Monday

4th Jul 2022

Poland toughens stance on US missile shield

  • Warsaw is not in a rush to take a decision on the missile defence shield (Photo: EUobserver)

US ambitions to place a missile defence shield in Central Europe are running into trouble, as Polish prime minister Donald Tusk says his country will not rush into a decision.

Warsaw "definitely shouldn't hurry on the missile defence issue (...) Remember, the shield is supposed to defend America, not Poland," said Mr Tusk, according to AP.

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Foreign minister Radek Sikorski made similar comments, saying: "we feel no threat from Iran,", challenging Washington's main argument that the shield is to defend the US and Europe from "rogue states" such as Iran and North Korea.

He added: "it is not only the benefits, but the risks of the system that have to be discussed fully. It cannot be that we alone carry the costs."

The Bush administration wants to deploy ten interceptor missiles on Polish territory and a radar base in the Czech Republic. The military base is expected to be fully operational by 2013.

In response to Mr Tusk's comments, Washington has reaffirmed its aim "to address all of the government of Poland's concerns," while stressing that the missile shield would serve both countries' interests.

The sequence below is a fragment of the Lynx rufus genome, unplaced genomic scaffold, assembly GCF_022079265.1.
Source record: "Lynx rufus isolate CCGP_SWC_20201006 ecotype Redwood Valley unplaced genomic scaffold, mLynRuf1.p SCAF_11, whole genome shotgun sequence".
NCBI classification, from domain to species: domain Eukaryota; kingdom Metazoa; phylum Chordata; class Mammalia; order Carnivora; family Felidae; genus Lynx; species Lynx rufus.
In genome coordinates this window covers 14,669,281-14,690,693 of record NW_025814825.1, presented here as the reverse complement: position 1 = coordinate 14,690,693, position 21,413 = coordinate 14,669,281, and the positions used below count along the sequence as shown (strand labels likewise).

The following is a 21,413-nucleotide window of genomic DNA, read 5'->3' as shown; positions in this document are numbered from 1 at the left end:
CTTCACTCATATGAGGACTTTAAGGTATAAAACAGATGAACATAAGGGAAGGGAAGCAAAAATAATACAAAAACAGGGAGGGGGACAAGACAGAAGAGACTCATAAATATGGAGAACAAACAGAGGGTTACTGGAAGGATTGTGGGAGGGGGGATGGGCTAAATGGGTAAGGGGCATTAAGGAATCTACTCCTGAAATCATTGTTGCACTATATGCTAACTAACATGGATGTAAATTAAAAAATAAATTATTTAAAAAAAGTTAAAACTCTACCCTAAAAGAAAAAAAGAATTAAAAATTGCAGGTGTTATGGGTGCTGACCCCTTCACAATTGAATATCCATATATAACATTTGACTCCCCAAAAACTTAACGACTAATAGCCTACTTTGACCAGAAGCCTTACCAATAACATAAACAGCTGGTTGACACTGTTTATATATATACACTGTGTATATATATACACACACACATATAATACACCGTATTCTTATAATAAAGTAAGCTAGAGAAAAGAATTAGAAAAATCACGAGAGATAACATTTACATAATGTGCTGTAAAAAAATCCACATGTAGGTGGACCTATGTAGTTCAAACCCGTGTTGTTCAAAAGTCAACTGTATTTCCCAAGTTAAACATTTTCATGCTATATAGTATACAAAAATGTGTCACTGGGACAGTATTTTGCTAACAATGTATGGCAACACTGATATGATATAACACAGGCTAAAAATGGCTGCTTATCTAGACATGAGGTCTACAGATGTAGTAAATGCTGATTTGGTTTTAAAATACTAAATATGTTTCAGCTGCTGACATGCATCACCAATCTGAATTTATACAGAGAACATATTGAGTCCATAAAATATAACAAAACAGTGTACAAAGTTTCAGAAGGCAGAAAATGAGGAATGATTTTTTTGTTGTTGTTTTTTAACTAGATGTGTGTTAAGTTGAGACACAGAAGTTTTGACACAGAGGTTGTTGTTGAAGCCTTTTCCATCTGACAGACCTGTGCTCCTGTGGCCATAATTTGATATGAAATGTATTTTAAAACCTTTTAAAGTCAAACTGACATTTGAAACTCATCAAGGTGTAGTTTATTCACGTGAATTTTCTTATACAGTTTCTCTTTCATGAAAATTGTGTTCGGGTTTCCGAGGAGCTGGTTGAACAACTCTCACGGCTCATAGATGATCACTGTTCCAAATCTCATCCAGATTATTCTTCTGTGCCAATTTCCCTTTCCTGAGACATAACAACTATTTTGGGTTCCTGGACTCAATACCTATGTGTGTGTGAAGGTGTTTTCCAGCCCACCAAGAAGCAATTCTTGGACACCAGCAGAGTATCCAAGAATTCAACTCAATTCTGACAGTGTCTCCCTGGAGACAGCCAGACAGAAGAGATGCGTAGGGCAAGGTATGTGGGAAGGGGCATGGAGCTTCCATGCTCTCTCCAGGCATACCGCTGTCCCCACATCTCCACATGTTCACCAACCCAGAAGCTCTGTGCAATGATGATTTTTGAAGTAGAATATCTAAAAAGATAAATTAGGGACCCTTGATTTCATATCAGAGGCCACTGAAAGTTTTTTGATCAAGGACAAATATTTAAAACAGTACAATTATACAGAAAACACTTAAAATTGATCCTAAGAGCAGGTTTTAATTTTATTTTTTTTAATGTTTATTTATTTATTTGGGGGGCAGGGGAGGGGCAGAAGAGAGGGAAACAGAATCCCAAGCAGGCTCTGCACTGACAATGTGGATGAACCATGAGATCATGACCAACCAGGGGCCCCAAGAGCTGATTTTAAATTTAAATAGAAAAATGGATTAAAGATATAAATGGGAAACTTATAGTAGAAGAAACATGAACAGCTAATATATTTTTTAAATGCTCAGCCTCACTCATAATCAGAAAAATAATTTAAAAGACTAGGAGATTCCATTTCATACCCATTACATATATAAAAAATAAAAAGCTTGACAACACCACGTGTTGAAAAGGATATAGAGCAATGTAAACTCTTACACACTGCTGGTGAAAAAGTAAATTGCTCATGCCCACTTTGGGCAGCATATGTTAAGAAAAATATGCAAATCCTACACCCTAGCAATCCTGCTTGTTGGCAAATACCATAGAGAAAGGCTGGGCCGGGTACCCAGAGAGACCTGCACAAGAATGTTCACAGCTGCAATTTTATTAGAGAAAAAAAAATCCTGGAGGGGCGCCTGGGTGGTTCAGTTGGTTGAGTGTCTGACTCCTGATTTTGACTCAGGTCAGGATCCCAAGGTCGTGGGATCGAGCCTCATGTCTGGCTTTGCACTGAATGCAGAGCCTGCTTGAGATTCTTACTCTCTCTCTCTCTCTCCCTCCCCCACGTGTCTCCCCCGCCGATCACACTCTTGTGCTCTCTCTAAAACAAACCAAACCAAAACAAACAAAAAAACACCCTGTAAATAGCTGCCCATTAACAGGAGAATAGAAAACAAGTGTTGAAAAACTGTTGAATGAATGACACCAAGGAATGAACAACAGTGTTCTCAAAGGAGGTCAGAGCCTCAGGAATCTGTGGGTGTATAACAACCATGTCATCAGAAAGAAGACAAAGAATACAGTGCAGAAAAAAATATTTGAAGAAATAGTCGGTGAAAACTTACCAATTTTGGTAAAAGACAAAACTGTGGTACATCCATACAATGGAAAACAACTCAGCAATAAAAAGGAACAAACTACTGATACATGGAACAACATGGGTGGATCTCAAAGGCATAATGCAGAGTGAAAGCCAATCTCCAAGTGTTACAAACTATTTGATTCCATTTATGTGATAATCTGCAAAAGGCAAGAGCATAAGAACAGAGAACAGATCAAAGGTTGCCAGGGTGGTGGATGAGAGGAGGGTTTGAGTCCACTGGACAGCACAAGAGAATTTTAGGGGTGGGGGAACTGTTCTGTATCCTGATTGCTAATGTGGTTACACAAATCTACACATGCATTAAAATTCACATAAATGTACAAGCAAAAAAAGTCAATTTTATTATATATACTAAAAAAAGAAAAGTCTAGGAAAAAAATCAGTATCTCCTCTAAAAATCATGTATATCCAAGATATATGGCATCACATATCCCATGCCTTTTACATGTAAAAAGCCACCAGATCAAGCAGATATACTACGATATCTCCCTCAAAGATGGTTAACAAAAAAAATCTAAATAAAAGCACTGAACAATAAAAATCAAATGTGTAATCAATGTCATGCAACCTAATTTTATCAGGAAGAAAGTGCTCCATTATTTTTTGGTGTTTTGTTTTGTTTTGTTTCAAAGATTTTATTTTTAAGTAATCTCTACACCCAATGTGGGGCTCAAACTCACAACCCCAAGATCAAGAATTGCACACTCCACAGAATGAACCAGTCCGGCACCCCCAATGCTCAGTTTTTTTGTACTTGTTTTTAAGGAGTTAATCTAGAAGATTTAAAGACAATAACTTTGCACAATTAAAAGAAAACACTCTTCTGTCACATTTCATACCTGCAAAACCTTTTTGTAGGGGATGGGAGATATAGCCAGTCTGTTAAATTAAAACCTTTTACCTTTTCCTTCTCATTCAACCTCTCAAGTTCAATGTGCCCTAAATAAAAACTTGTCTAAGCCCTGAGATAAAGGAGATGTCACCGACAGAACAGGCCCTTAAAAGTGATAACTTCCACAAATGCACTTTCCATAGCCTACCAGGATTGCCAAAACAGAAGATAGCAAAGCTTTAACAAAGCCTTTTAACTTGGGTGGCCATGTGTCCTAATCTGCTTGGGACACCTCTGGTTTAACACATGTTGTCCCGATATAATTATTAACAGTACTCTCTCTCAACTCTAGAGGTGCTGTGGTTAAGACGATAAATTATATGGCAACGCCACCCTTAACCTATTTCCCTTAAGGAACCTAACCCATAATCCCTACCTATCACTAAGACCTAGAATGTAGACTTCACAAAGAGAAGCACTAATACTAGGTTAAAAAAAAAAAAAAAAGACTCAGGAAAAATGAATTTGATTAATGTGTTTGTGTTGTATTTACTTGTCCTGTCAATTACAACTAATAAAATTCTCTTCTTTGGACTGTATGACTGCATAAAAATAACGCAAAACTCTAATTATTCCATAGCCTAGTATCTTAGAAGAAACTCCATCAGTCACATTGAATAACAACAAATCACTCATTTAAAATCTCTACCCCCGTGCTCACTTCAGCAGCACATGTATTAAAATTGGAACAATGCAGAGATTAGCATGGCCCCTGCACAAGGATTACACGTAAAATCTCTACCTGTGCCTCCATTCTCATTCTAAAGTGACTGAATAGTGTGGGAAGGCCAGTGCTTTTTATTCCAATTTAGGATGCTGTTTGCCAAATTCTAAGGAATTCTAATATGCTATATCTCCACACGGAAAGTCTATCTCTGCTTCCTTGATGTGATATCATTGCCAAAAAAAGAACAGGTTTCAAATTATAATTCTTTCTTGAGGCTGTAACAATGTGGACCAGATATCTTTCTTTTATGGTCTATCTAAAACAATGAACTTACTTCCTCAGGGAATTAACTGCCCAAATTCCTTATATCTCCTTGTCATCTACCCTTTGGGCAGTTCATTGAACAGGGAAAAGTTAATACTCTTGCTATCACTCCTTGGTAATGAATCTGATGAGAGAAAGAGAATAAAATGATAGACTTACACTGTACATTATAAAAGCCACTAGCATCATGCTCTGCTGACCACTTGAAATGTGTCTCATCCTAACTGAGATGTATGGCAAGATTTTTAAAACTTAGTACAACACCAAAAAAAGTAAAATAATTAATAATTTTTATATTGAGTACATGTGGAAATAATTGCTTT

"It's in the interests of Poland. It's in the interest of the United States. It's in the interest of other European countries", said US State Department spokesperson Sean McCormack, AP reports.

Mr Tusk's tone stands in stark contrast to that of his predecessor Jaroslav Kaczynski, who was seen as very pro-US and hostile to Russia.

In his first policy speech to the country's parliament last November, the new prime minister said he was set "to convince the US of the need to strengthen Poland's own defences." This could mean an extensive overhaul of its air defences, probably by adding Patriot and THAAD rockets, according to UK daily, The Times.

Some analysts also point out that Warsaw is awaiting new leadership in the White House before taking any firm decision.

"The new Polish administration believes there's no point in pushing ahead with this now, there are only things to lose," said Robin Shepherd, of the UK foreign policy think-tank Chatham House, according to AP.

It remains unclear to what extent Poland's fresh ambivalence will affect Prague, which has been asked by the US to host another section of the same missile system.

The Czech Republic wants to wrap up negotiations on the subject by spring, but domestic polls report that some 70 percent of the Czech population is against the idea.

Several high-level meetings are to deal with the politically sensitive issue.

Later today, Donald Tusk will meet his Czech counterpart, Mirek Topolanek. Next month (8 February), he is also to make his first visit to Moscow, which has long been suspicious of the US missile defence and military base plans for the region.

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